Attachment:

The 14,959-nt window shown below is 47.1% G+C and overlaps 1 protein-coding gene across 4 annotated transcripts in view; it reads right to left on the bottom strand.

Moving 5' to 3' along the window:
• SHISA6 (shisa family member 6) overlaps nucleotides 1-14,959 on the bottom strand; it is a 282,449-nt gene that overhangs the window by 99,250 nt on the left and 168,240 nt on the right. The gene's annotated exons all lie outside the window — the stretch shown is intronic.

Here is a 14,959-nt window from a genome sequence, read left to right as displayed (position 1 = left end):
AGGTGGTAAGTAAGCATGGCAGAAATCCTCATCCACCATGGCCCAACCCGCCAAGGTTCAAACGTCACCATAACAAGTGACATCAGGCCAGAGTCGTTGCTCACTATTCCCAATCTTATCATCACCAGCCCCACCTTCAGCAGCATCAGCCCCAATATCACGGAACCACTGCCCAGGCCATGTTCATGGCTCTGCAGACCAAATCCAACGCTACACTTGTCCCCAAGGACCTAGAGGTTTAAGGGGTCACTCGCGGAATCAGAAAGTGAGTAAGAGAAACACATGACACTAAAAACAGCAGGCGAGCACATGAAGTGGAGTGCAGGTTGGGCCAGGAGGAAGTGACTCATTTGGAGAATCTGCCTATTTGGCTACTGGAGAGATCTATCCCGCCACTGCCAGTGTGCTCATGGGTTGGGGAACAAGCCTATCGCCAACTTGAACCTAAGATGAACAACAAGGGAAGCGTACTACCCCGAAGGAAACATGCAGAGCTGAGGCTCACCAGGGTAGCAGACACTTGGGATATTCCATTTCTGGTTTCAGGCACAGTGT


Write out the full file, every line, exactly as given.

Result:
The 14,959-nt window shown below is 47.1% G+C and overlaps 1 protein-coding gene across 4 annotated transcripts in view; it reads right to left on the bottom strand.

Moving 5' to 3' along the window:
• SHISA6 (shisa family member 6) overlaps nucleotides 1-14,959 on the bottom strand; it is a 282,449-nt gene that overhangs the window by 99,250 nt on the left and 168,240 nt on the right. The gene's annotated exons all lie outside the window — the stretch shown is intronic.

Here is a 14,959-nt window from a genome sequence, read left to right as displayed (position 1 = left end):
AGGTGGTAAGTAAGCATGGCAGAAATCCTCATCCACCATGGCCCAACCCGCCAAGGTTCAAACGTCACCATAACAAGTGACATCAGGCCAGAGTCGTTGCTCACTATTCCCAATCTTATCATCACCAGCCCCACCTTCAGCAGCATCAGCCCCAATATCACGGAACCACTGCCCAGGCCATGTTCATGGCTCTGCAGACCAAATCCAACGCTACACTTGTCCCCAAGGACCTAGAGGTTTAAGGGGTCACTCGCGGAATCAGAAAGTGAGTAAGAGAAACACATGACACTAAAAACAGCAGGCGAGCACATGAAGTGGAGTGCAGGTTGGGCCAGGAGGAAGTGACTCATTTGGAGAATCTGCCTATTTGGCTACTGGAGAGATCTATCCCGCCACTGCCAGTGTGCTCATGGGTTGGGGAACAAGCCTATCGCCAACTTGAACCTAAGATGAACAACAAGGGAAGCGTACTACCCCGAAGGAAACATGCAGAGCTGAGGCTCACCAGGGTAGCAGACACTTGGGATATTCCATTTCTGGTTTCAGGCACAGTGT